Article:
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  • Linen vs cotton for large scaleApproveRejectUn-ApproveSubscribeUn-Unsubscribe
    Question asked 2017-10-25 10:54:17 ... Most recent comment 2017-11-18 12:35:57
    Flexible Supports Oil Paint
    Question

    ​I've read that cotton canvas shouldn't be stretched at larger sizes for oil because it's too flexible, but that a heavier cotton can make up for what it lacks in strength. How does 15oz cotton compare to linen at sizes 8ft and above?

    Thanks!

Answers and Comments
  • EditDeleteModerator Answer

    ​Hi

    We have recruited a textile conservator to comment on this question. Please check back in a day or so. Thanks

    Brian Baade
    2017-10-25 14:31:23
  • EditDeleteModerator Answer

    Most commercial cotton canvas offered today are actually blends of cotton and polyester fibers. Some cotton canvas we have studied consisted of as much as 65% polyester in both the warp and fill weaves.

    It is generally recommended to use 320 g (~10 oz) unprimed linen canvas and 320 to 400 g (10 to 12 oz) cotton canvas for pictures larger than 120 cm (48 inches). Cotton and polyester canvas has strength closer to that of linen.

    Light-weight: 140 to 170 g (4 to 5 oz)

    Medium-weight: 240 to 270 g (7 to 8 oz)

    Heavy-weight: 320 to 400 g (10 to 12 oz)

    George O'Hanlon
    2017-11-04 13:37:56
  • EditDeleteModerator Answer

    ​I was uneasy about the statement that most commercial artists' canvases were composed of blended fibers but refrained from commenting until I heard from someone in the industry. I received this comment today and am posting it for them. Their response is in black.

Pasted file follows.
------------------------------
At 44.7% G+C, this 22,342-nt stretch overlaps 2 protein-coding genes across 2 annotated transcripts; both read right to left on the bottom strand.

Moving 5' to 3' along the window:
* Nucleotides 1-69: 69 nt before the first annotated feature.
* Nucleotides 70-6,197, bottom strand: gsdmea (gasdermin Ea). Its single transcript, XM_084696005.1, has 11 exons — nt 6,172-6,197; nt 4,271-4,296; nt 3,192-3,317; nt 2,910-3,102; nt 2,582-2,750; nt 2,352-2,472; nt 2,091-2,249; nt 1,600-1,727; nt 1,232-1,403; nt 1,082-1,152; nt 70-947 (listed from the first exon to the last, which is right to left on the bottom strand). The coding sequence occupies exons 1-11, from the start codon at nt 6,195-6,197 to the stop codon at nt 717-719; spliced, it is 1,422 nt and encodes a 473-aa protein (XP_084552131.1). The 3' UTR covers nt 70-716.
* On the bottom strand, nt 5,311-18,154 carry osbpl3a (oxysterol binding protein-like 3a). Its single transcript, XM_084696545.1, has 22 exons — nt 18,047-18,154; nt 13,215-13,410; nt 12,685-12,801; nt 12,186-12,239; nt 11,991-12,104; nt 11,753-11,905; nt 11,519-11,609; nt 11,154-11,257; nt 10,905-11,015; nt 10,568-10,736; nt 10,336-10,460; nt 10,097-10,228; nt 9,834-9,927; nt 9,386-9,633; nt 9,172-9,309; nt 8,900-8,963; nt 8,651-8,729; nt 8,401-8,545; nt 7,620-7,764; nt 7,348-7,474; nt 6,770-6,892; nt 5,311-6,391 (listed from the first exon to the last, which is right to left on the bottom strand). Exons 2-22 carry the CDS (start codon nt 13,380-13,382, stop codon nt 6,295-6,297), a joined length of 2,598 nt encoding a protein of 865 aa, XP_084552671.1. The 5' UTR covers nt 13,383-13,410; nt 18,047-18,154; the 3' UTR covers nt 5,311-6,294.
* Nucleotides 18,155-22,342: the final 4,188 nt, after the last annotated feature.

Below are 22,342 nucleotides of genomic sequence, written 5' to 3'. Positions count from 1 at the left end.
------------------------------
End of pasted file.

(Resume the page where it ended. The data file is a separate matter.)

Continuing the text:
The majority of commercially available artist canvas is not PolyCotton.   

    https://www.artcons.udel.edu/mitra/forums/question?QID=341

    Artist Canvas is available in three distinct categories:

    1) Linen - this is fabric that comes from the fibers of the Flax plant. It is very sturdy and durable. (warning - much of the canvas from Asia that is referred to as linen is a 100% cotton fabric that has been dyed to look like linen)

    2) Polyester and/or PolyCotton blends - synthetic fabrics or synthetic blends. This is especially prevalent in student grade canvas panels and works great for smaller stretched canvas.

    3) 100% Cotton - The majority of Artist Grade Canvas is 100% cotton. A great example of 100% Cotton Artist Canvas is the Fredrix Pro Dixie or the Fredrix Red Label Cotton Canvas.

    We’d be happy to send samples to your industry expert if you’d like.

    Best wishes,

    Paul Straquadine

    VP Sales Tara Materials/Fredrix Artist Canvas

    322  Industrial Park Dr

    Lawrenceville, GA 30046

    Brian Baade
    2017-11-15 17:12:26
  • EditDeleteModerator Answer

    ​To the original poster: It seems that the jury is still out regarding your specific question. What I would state is that cotton fibers in general are much shorter than flax (linen)...this can certainly contribute to potential deformation later on down the road. Speaking from personal experience I tend to see more planar deformations occur in cotton duct canvases than in linen but more research needs to be done in order confirm my observations. All in all such deformations can be readily dealt with by conservators....I would just ask that you consider using a stretcher with expandable corners or even stretching your large format canvas over a rigid support (backing boards are also good). Hope that is of some use.

    Kristin deGhetaldi
    2017-11-18 12:35:57
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